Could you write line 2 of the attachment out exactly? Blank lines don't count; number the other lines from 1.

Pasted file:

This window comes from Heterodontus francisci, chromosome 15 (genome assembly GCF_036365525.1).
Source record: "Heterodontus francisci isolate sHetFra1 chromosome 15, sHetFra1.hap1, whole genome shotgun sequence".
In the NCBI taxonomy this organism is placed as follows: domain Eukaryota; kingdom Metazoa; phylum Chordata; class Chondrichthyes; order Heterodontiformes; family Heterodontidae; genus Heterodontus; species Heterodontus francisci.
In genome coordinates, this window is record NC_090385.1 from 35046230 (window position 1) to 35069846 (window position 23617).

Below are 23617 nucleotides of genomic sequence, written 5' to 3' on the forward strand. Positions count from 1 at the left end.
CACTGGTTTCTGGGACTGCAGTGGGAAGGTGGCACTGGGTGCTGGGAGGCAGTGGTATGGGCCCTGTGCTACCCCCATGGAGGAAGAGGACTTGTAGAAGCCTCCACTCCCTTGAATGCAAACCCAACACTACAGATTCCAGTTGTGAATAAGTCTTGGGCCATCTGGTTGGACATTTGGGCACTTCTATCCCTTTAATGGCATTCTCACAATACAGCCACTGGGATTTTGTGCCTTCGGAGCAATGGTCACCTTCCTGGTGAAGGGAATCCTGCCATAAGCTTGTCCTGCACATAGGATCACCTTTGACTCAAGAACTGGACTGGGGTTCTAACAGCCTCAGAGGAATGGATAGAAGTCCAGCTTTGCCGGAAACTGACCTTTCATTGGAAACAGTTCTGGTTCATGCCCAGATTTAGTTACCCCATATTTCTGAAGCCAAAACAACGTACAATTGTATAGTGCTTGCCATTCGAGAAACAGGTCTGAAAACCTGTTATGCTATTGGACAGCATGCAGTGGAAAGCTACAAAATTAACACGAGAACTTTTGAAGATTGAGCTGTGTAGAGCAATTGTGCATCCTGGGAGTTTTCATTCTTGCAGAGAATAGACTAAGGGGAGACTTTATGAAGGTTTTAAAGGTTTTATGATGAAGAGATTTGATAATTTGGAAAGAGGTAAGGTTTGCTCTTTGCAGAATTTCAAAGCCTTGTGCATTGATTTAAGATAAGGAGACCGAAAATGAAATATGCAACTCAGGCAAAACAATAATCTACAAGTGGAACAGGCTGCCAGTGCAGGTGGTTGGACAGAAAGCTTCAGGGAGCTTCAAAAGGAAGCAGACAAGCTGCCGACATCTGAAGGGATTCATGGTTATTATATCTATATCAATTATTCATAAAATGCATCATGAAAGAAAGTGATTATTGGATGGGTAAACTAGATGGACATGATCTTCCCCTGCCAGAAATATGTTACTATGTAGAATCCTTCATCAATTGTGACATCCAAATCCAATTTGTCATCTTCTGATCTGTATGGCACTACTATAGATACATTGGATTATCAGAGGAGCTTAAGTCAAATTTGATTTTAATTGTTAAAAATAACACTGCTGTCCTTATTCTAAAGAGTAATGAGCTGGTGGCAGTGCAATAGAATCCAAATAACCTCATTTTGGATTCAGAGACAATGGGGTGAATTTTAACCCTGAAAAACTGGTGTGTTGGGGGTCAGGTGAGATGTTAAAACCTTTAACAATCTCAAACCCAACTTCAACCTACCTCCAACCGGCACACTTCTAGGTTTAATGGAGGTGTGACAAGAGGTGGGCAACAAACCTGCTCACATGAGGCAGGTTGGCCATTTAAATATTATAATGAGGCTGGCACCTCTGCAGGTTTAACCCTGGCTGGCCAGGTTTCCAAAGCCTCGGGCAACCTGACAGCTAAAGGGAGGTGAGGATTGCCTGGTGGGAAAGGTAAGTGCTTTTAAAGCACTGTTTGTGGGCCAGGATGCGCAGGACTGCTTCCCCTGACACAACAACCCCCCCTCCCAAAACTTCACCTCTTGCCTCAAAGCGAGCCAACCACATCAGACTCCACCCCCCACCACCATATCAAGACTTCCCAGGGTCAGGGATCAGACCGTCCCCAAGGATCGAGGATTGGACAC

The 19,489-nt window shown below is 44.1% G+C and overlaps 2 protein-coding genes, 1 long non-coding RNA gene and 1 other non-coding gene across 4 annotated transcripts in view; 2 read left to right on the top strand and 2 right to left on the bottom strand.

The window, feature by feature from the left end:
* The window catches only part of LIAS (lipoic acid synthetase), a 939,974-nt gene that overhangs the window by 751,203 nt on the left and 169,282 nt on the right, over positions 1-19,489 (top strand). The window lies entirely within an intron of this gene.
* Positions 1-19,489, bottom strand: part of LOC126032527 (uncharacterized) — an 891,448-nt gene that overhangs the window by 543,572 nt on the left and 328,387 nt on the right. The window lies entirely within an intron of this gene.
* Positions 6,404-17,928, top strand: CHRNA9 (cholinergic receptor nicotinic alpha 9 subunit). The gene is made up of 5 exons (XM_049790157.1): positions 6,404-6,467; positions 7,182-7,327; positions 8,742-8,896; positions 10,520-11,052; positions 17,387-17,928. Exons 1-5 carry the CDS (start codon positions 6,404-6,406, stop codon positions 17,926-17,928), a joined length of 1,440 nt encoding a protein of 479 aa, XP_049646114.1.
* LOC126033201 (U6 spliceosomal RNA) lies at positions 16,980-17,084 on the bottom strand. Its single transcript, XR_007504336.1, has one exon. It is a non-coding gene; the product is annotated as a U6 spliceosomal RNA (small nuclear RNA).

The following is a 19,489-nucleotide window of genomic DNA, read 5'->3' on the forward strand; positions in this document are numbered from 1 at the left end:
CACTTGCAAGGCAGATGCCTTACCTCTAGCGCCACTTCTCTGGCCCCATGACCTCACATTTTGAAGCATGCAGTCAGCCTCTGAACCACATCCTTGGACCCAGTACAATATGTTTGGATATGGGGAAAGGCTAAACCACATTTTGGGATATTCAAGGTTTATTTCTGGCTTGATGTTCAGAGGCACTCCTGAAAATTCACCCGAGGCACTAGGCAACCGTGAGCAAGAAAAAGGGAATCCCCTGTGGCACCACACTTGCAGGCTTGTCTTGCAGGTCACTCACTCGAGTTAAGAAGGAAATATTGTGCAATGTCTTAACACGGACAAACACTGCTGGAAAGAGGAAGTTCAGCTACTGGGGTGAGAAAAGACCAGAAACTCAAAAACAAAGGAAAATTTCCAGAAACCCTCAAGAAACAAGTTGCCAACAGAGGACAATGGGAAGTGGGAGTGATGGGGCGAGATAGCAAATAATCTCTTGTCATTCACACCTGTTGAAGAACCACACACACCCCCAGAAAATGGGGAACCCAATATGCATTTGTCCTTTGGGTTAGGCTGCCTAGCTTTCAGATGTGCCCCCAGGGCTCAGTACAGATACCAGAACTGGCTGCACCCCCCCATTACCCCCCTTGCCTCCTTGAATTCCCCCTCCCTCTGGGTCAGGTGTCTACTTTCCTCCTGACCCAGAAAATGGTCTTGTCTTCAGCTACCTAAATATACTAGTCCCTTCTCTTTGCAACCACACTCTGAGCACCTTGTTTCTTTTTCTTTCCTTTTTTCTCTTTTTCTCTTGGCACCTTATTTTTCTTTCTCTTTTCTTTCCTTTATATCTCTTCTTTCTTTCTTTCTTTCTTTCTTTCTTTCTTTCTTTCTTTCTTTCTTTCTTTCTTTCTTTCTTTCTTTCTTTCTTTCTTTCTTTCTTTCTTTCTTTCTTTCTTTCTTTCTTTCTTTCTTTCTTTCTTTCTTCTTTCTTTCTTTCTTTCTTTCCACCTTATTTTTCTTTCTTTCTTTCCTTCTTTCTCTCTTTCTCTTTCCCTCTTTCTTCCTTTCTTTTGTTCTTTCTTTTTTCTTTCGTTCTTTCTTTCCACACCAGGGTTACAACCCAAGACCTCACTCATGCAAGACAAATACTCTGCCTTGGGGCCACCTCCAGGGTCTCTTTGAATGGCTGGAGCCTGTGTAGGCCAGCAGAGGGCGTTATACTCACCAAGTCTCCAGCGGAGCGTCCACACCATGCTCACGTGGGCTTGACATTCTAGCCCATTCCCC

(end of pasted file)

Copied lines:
Source record: "Heterodontus francisci isolate sHetFra1 chromosome 15, sHetFra1.hap1, whole genome shotgun sequence".